Ho-ho-hold your tongue There are three telltale signs that the holidays are approaching: • The scarves and coats break out of the closet • The lawn of the Hardin building is consumed by the Fantasy of Lights • Political correctness rears its ugly head In a recent government survey, 5 out of 5 people are offended by every word ever said by anyone regarding anything that remotely hints at Christianity. Okay, maybe the statistics are a bit off, but you wouldn’t know that by the way people react to “Christ” being in the word “Christmas.” Our people-pleasing ways have gotten the best of us through political correctness. A Christmas tree is now a holiday tree. “Christmas Break” is now “Holiday Break.” The traditional greeting of “Merry Christmas” has been replaced by “Happy Holidays.” Holiday literally means “holy day.” Holy has something to do with Christianity. What’s next? Will the world “holiday” be eliminated too? Political correctness is out of control. While it is important to respect the cultures and religions of every person in this melting pot of culture called the USA, a single culture and religion should not be excluded in the process. Is that not creating isolation, the very thing the whole “political correctness” movement is bent on eliminating? Religious holidays should not be forced on anyone, nor should religion. Nevertheless, these religious holidays should not be suppressed or inhibited. Rather than scold one another for not saying the right holiday title, may we greet one another cheerfully. This is the most wonderful time of the year, after all. Merry Christmas. Happy Hanukkah. Happy Kwanza. Happy Boxing Day. Merry Christmukkah. Whatever you call it, enjoy it and the long month off school that comes with it.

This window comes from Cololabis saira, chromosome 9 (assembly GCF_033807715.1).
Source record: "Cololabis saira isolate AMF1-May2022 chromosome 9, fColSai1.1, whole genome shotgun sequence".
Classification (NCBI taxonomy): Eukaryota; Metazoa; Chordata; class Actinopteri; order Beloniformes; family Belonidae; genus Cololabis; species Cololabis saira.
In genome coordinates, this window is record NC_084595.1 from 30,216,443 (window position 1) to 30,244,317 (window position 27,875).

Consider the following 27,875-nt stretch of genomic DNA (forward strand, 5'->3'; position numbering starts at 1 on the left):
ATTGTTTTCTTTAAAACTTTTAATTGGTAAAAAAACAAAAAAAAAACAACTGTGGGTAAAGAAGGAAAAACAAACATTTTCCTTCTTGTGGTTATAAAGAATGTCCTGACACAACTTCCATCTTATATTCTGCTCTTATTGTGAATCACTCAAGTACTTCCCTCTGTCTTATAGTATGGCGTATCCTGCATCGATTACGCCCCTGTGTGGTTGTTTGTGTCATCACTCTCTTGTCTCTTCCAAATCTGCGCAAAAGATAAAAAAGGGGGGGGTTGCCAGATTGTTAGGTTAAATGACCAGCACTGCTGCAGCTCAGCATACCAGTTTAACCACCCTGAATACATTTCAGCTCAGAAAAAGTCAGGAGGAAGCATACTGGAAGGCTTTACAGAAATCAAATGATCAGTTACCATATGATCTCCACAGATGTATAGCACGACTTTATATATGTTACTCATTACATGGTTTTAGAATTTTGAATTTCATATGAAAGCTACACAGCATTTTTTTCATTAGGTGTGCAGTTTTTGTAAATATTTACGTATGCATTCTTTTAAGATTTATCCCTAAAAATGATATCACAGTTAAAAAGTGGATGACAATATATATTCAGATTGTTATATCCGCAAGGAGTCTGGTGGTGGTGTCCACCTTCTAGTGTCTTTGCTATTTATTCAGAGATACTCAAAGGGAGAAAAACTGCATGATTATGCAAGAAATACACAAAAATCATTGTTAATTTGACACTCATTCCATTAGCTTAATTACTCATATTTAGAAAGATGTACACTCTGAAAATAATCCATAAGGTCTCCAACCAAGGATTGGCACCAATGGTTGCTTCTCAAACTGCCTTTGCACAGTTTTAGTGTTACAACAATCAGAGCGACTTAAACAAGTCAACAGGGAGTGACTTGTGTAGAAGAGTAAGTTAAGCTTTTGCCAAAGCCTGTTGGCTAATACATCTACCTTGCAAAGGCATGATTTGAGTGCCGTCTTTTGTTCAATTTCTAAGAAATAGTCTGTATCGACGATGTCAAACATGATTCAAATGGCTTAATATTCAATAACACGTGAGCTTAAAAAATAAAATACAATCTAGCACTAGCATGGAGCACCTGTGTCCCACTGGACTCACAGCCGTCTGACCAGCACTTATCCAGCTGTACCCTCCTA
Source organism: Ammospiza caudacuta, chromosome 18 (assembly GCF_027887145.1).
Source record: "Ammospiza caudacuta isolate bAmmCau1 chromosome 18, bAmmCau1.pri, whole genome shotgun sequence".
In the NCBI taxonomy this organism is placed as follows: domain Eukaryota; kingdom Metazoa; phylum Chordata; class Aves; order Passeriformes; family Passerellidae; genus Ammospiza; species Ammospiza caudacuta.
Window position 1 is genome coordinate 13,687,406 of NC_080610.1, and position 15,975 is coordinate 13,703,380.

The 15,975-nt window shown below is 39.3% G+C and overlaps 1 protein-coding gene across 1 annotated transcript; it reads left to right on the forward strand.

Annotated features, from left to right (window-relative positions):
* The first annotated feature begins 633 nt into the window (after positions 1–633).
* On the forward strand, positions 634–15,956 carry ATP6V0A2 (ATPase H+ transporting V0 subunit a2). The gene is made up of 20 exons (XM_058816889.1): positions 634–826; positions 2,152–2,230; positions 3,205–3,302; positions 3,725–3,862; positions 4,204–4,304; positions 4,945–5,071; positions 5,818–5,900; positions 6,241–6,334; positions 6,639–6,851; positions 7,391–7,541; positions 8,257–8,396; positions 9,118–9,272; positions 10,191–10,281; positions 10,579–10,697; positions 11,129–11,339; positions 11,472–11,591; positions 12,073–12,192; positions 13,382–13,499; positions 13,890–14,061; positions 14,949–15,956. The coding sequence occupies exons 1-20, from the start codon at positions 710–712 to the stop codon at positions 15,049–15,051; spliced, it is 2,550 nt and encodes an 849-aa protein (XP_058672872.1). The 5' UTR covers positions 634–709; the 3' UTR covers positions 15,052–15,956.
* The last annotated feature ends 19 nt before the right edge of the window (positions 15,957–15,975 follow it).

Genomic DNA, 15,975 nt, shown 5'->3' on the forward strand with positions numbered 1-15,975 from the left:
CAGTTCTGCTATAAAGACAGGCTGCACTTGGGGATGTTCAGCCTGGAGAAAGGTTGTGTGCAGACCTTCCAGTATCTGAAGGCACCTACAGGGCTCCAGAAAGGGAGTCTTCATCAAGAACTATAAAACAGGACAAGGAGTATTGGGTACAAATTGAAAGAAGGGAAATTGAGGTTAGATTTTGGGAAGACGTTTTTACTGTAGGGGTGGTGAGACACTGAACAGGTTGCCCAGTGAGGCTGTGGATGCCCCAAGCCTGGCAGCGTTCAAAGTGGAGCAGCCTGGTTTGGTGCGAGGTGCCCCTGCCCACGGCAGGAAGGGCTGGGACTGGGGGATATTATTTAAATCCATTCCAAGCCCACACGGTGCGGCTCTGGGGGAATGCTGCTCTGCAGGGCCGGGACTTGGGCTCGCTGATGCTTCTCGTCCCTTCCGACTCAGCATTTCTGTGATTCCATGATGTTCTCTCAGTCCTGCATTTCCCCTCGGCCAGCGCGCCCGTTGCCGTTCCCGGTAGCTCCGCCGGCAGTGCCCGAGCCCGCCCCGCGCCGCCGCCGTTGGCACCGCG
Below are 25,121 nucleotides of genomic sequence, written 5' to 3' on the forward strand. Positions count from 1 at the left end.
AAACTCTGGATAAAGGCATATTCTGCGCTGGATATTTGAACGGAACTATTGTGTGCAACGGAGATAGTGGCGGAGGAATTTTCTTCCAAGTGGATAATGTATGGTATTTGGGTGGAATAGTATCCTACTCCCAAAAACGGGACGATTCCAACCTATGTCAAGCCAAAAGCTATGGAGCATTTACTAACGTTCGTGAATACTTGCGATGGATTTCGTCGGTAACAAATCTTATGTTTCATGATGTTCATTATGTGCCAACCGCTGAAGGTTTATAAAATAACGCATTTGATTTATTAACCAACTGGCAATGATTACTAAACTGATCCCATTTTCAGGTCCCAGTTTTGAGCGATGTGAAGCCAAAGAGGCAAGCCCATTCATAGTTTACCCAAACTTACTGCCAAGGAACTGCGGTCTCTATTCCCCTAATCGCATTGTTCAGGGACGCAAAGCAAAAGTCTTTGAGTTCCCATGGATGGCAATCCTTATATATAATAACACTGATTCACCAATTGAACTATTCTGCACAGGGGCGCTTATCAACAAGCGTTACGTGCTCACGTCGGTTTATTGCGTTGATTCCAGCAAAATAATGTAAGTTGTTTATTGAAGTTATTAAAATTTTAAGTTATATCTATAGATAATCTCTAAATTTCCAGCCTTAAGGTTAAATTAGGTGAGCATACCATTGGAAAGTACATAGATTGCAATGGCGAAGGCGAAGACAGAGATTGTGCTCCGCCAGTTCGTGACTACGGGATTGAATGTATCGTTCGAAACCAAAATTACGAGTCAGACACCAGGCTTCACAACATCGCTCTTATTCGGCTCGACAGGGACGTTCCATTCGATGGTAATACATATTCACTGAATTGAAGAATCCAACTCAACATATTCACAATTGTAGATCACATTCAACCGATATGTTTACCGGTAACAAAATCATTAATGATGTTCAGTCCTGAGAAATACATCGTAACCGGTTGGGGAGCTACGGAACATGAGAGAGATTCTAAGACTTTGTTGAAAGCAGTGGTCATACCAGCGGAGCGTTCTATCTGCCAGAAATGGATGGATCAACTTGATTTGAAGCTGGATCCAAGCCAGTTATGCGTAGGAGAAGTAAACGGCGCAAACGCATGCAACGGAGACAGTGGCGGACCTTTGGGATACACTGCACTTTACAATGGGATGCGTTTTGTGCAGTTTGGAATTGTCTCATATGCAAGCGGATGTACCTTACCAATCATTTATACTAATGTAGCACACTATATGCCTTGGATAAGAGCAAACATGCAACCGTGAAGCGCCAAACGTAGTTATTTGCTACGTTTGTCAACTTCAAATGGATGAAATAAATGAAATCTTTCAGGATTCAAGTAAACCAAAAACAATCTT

3410 Taft Blvd. Box 14 • Wichita Falls, Texas 76308 News Desk (940) 397-4704 • Advertising Desk (940) 397-4705 Fax (940) 397-4025 • E-mail WICHITAN@mwsu.edu Web site: http://www.mwsu.edu/~wichitan

Copyright © 2007. The Wichitan is a member of the Texas Intercollegiate Press Association. The Wichitan reserves the right to edit any material submitted for publication. Opinions expressed in The Wichitan do not necessarily reflect those of the students, staff, faculty, administration or Board of Regents of Midwestern State University. First copy of the paper is free of charge; additional copies are $1. The Wichitan welcomes letters of opinion from students, faculty and staff submitted by the Friday before intended publication. Letters should be brief and without abusive language or personal attacks. Letters must be typed and signed by the writer and include a telephone number and address for verification purposes. The editor retains the right to edit letters.

Hope for the Holidays the real story of christmas Josh Hoggard Op-Ed Editor